Taxidermy: All captains should be using the catch and release method for marlin fishing but that doesn’t mean you can’t have a taxidermy made of your prize fish. Before you release your fish, get an accurate measurement of the size and take a few good photos. When you get back stateside, look up a reputable taxidermist and send in the photos and measurements for them to create an exact replica made of fiberglass. The fiberglass replica will look great and last much longer than a real billfish skin, and promotes the preservation of the beautiful creatures.
JC,s LEGEND and LIES will continue next week!!!
Jc Sportfishing Charters is a family owned and operated business and has been fishing in Cabo San Lucas for the past 18 years. Jerry, explains that his charter business is geared more for families and novice anglers, making sure everyone who charters a boat with him have a great time and lots of fun. We welcome families, and groups. We want everyone who fishes with us to take all the sites in and have a memorable experience. This is what is most important to us. We have and do a few tournaments each year and can cater to fisherman who might be interested in tournament fishing. Well lets get on with the fishing report for this past week.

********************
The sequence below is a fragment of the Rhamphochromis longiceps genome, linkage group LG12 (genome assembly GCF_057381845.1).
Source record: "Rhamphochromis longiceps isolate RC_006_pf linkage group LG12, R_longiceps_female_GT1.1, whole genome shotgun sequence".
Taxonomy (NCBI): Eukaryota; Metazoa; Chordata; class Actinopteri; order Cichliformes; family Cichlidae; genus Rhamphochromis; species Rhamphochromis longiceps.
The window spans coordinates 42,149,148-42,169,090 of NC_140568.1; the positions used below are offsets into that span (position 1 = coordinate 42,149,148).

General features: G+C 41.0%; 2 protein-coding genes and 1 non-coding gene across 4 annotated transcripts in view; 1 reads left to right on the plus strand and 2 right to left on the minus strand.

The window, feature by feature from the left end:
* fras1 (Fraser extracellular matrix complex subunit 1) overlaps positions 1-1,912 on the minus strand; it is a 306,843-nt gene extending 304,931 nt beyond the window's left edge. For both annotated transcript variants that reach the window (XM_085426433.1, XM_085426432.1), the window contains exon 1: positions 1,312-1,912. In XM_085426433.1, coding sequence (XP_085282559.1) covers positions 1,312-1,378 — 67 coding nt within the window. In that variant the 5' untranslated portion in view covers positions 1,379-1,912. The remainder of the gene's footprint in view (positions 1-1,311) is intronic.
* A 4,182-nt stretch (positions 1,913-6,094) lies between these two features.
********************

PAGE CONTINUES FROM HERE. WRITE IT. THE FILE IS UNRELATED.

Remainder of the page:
WEATHER: You cant beat this time of year for Cabo weather it is one of the best times of year for coming to Mexico and specifically Cabo San lucas. We have been having day time highs in the low to mid 80,s and the lows at night in the low to mid 60,s. Its really nice and we could even stand for it to get a Little cooler son.
WATER:Cooling wáter temperaturas has been good for the Dorado bite, but there is still warm water still lingering in our area and I noticed on the tembreak map it looks like there is pockets of the warm stuff still up there in some areas on the pacific side. Up as far north as the Finger Bank and south to Golden Gate and San Jamie banks.. This link which will show you water temperatures for the southern half of Baja. http://www.tempbreak.com/index.php?&cwregion=cb